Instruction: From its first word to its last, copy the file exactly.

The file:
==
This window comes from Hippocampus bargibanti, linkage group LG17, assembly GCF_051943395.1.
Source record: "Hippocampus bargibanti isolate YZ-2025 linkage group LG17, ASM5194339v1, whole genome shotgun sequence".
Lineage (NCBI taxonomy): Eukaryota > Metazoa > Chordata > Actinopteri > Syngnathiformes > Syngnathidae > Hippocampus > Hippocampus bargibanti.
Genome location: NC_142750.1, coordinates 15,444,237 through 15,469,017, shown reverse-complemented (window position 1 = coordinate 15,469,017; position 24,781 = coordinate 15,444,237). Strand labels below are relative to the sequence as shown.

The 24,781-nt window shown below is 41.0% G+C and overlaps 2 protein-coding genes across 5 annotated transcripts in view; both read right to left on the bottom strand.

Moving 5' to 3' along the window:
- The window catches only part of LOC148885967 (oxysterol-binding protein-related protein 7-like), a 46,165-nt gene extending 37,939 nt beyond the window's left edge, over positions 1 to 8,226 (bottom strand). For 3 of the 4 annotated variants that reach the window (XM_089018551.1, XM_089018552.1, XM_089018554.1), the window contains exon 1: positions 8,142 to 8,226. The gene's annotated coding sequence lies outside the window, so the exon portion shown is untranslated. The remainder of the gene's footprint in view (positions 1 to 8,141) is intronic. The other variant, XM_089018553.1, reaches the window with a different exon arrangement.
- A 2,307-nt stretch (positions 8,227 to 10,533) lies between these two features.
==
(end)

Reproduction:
This window comes from Hippocampus bargibanti, linkage group LG17, assembly GCF_051943395.1.
Source record: "Hippocampus bargibanti isolate YZ-2025 linkage group LG17, ASM5194339v1, whole genome shotgun sequence".
Lineage (NCBI taxonomy): Eukaryota > Metazoa > Chordata > Actinopteri > Syngnathiformes > Syngnathidae > Hippocampus > Hippocampus bargibanti.
Genome location: NC_142750.1, coordinates 15,444,237 through 15,469,017, shown reverse-complemented (window position 1 = coordinate 15,469,017; position 24,781 = coordinate 15,444,237). Strand labels below are relative to the sequence as shown.

The 24,781-nt window shown below is 41.0% G+C and overlaps 2 protein-coding genes across 5 annotated transcripts in view; both read right to left on the bottom strand.

Moving 5' to 3' along the window:
- The window catches only part of LOC148885967 (oxysterol-binding protein-related protein 7-like), a 46,165-nt gene extending 37,939 nt beyond the window's left edge, over positions 1 to 8,226 (bottom strand). For 3 of the 4 annotated variants that reach the window (XM_089018551.1, XM_089018552.1, XM_089018554.1), the window contains exon 1: positions 8,142 to 8,226. The gene's annotated coding sequence lies outside the window, so the exon portion shown is untranslated. The remainder of the gene's footprint in view (positions 1 to 8,141) is intronic. The other variant, XM_089018553.1, reaches the window with a different exon arrangement.
- A 2,307-nt stretch (positions 8,227 to 10,533) lies between these two features.